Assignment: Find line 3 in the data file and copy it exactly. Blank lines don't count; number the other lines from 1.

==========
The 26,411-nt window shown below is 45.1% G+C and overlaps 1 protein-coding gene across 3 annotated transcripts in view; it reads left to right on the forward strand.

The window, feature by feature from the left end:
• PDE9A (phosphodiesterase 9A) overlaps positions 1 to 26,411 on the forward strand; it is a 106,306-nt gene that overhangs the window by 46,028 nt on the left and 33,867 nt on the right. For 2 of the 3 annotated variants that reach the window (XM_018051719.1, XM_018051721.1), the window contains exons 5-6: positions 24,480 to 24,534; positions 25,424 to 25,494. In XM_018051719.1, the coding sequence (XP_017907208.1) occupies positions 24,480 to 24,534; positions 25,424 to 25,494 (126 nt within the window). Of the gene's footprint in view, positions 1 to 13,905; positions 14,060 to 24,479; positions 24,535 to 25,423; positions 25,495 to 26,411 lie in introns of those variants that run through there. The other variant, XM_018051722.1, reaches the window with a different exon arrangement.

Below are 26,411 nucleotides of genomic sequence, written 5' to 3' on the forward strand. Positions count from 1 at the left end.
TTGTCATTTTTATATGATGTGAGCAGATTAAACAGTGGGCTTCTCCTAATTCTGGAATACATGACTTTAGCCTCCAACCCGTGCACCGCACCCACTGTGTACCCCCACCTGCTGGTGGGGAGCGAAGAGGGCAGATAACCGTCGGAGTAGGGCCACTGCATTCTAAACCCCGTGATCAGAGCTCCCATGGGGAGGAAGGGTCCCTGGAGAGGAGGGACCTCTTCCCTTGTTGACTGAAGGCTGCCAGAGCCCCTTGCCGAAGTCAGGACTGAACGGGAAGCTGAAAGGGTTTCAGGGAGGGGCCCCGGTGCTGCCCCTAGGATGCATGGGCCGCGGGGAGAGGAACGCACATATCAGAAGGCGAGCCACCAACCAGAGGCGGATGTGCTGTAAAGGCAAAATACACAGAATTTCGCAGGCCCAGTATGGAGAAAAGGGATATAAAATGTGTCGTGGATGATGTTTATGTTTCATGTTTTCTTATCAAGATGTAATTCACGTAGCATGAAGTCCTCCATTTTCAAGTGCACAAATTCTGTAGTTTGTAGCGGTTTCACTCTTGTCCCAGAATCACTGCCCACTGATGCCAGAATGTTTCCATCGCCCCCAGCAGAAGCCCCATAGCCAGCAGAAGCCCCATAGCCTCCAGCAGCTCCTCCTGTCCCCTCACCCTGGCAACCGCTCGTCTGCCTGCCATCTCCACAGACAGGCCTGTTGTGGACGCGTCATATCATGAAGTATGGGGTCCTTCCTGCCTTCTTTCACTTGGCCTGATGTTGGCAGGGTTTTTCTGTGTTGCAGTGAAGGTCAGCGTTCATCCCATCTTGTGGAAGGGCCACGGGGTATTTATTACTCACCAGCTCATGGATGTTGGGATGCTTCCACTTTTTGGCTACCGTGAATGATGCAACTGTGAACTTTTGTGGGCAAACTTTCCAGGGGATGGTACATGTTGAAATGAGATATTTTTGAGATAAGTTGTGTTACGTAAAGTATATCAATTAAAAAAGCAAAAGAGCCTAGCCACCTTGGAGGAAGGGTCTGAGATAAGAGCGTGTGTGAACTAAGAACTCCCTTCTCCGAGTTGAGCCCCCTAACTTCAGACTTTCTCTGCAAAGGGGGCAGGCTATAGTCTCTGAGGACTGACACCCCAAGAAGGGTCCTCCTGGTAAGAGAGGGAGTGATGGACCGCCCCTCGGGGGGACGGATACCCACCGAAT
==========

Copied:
• PDE9A (phosphodiesterase 9A) overlaps positions 1 to 26,411 on the forward strand; it is a 106,306-nt gene that overhangs the window by 46,028 nt on the left and 33,867 nt on the right. For 2 of the 3 annotated variants that reach the window (XM_018051719.1, XM_018051721.1), the window contains exons 5-6: positions 24,480 to 24,534; positions 25,424 to 25,494. In XM_018051719.1, the coding sequence (XP_017907208.1) occupies positions 24,480 to 24,534; positions 25,424 to 25,494 (126 nt within the window). Of the gene's footprint in view, positions 1 to 13,905; positions 14,060 to 24,479; positions 24,535 to 25,423; positions 25,495 to 26,411 lie in introns of those variants that run through there. The other variant, XM_018051722.1, reaches the window with a different exon arrangement.